Sydney skies had opened up that night and after battling the weather and road conditions arriving at the Four Seasons was a welcome relief.  The ballroom was filled to capacity with little room between tables.  It smelled like money and given the results of both the silent and “extremely audible” auctions they were in a giving mood! All joking aside, many of the celebrities in the room at consistent risk of derision made their support of the work of the Starlight Foundation known.

Channel Nine’s Lisa Wilkinson MC’d, Stu Gregor mastered the auctions and the guests were served delectable dishes created by Sydney’s finest Chefs.   Each course was perfectly matched by a selection of Australian wines selected by Stu Gregor and his team. Pete Murray entertained and it was rumoured there were a few at the tables wondering how to bid for time with him! Unfortunately I was unable to sample two of the courses, however there were plenty at the table that were happy to relieve me of my course!

Here are a few pics from the night which I hope will tantalise your tastebuds a little.  The list of restaurants I want to visit in Sydney is ever increasing at this rate!

A host of amazing Captain Starlights , energetic young people who make children’s stays in hospital bearable entertained the crowds on the night. They were warm, bubbly and just what the doctor ordered. I see careers in children’s television for these guys they are charming and confident.

Frankly none of this is relevant nor newsworthy, what matters most is WHY.  View for yourself what an impact the Foundation has on the lives of Aussie kids and their families:
And I parted with some serious cash (for my wallet) and took home the ‘Doona Day’ package perfect for keeping us entertained at home and scratching our heads over what to do about not owning any Blu-ray discs!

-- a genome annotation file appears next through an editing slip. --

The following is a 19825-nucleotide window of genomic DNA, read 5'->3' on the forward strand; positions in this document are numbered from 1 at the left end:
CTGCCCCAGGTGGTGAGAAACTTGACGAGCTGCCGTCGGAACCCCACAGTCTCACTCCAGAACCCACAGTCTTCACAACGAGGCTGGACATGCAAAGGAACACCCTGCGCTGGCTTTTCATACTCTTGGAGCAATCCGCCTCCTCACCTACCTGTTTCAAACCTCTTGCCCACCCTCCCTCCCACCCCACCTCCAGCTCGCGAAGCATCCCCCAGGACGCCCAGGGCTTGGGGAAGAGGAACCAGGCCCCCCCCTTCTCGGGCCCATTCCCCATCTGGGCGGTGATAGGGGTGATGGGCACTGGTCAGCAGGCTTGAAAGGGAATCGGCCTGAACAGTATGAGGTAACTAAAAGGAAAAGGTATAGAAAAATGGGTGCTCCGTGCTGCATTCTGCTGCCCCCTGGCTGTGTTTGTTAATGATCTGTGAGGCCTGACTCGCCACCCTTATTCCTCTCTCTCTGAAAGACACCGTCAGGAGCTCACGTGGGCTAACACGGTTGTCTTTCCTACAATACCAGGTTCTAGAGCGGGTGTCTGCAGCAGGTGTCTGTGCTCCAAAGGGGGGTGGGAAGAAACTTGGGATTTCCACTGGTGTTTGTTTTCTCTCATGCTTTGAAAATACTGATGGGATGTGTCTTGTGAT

Tuesday, 1 June 2010

THE SAPPHIRES are in town...

After taking a stand about National Reconciliation Week last week I must have pleased the Gods because I was fortunate enough to receive tickets to attend the Company B Belvoir production of "The Sapphires".

A matinee session (my favourite kind to be honest) on a rainy soaked Sydney was fantastic. Made even better by the last minute addition of Twitter friend @FrancieJones who made rapid childcare arrangements to join us. We met @Pixel8ted at the Seymour Centre and then bunkered in for the show.

The synopsis could not fully prepare you for what a fine local production this is. Yes you could assume with the recognised voices of Casey Donovan and Christine Anu that the singing would be more than passable but the fantastic acting performances accented by exceptional voices make this a thoroughly enjoyable show to enjoy with friends.

Throughout you are reminded by the events of the day and the challenges of being a Koori with dreams that can't be realised by the legacy of your birth.

But I can't leave this post without making a special mention of Casey Donovan's performance. Her time in the Australian public eye has never been a smooth road, but seeing her as Cynthia Mccrae you are left in no doubt that she is an exceptionally talented woman. She delivers a gutsy natural performance and envelops the audience with ease. She really is deadly!

The season is limited (to 20 June) so if you are in the mood to celebrate Australian talent, this is worth catching. You'll be singing and beaming all the way out!

P.S Motown tunes always make me smile!

Posted via web from Radhika's posterous